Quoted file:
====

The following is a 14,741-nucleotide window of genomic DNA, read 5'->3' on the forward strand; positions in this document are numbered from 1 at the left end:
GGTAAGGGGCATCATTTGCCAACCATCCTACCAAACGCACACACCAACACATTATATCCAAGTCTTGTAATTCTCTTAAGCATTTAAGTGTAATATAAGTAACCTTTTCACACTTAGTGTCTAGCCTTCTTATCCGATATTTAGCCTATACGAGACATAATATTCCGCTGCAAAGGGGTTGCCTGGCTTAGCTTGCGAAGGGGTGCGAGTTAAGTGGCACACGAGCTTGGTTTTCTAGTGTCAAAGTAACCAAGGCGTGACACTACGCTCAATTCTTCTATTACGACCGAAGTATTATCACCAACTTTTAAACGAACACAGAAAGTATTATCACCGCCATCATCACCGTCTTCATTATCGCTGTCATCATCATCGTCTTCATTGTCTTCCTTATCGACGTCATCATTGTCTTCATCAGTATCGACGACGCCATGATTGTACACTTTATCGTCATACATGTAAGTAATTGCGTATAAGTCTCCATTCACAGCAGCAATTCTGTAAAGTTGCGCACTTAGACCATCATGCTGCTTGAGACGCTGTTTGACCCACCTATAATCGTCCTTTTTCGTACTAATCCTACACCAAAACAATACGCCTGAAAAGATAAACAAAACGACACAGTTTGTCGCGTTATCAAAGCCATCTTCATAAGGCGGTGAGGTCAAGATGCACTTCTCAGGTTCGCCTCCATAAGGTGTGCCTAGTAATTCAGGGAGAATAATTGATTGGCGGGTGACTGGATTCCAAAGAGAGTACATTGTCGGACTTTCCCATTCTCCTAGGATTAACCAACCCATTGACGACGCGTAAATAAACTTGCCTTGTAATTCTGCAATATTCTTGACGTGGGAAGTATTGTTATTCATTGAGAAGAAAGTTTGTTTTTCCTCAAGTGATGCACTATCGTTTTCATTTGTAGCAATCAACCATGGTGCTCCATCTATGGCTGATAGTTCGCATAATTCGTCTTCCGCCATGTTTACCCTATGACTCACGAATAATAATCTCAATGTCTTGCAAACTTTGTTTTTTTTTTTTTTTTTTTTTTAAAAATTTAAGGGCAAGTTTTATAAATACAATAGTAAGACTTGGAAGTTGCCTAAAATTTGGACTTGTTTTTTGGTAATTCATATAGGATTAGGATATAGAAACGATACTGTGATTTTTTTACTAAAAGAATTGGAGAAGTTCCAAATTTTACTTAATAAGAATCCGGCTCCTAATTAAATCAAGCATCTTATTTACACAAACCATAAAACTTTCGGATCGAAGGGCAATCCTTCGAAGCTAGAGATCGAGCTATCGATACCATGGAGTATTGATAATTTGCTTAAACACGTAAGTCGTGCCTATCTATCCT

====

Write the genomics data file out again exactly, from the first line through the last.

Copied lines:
The following is a 14,741-nucleotide window of genomic DNA, read 5'->3' on the forward strand; positions in this document are numbered from 1 at the left end:
GGTAAGGGGCATCATTTGCCAACCATCCTACCAAACGCACACACCAACACATTATATCCAAGTCTTGTAATTCTCTTAAGCATTTAAGTGTAATATAAGTAACCTTTTCACACTTAGTGTCTAGCCTTCTTATCCGATATTTAGCCTATACGAGACATAATATTCCGCTGCAAAGGGGTTGCCTGGCTTAGCTTGCGAAGGGGTGCGAGTTAAGTGGCACACGAGCTTGGTTTTCTAGTGTCAAAGTAACCAAGGCGTGACACTACGCTCAATTCTTCTATTACGACCGAAGTATTATCACCAACTTTTAAACGAACACAGAAAGTATTATCACCGCCATCATCACCGTCTTCATTATCGCTGTCATCATCATCGTCTTCATTGTCTTCCTTATCGACGTCATCATTGTCTTCATCAGTATCGACGACGCCATGATTGTACACTTTATCGTCATACATGTAAGTAATTGCGTATAAGTCTCCATTCACAGCAGCAATTCTGTAAAGTTGCGCACTTAGACCATCATGCTGCTTGAGACGCTGTTTGACCCACCTATAATCGTCCTTTTTCGTACTAATCCTACACCAAAACAATACGCCTGAAAAGATAAACAAAACGACACAGTTTGTCGCGTTATCAAAGCCATCTTCATAAGGCGGTGAGGTCAAGATGCACTTCTCAGGTTCGCCTCCATAAGGTGTGCCTAGTAATTCAGGGAGAATAATTGATTGGCGGGTGACTGGATTCCAAAGAGAGTACATTGTCGGACTTTCCCATTCTCCTAGGATTAACCAACCCATTGACGACGCGTAAATAAACTTGCCTTGTAATTCTGCAATATTCTTGACGTGGGAAGTATTGTTATTCATTGAGAAGAAAGTTTGTTTTTCCTCAAGTGATGCACTATCGTTTTCATTTGTAGCAATCAACCATGGTGCTCCATCTATGGCTGATAGTTCGCATAATTCGTCTTCCGCCATGTTTACCCTATGACTCACGAATAATAATCTCAATGTCTTGCAAACTTTGTTTTTTTTTTTTTTTTTTTTTTAAAAATTTAAGGGCAAGTTTTATAAATACAATAGTAAGACTTGGAAGTTGCCTAAAATTTGGACTTGTTTTTTGGTAATTCATATAGGATTAGGATATAGAAACGATACTGTGATTTTTTTACTAAAAGAATTGGAGAAGTTCCAAATTTTACTTAATAAGAATCCGGCTCCTAATTAAATCAAGCATCTTATTTACACAAACCATAAAACTTTCGGATCGAAGGGCAATCCTTCGAAGCTAGAGATCGAGCTATCGATACCATGGAGTATTGATAATTTGCTTAAACACGTAAGTCGTGCCTATCTATCCT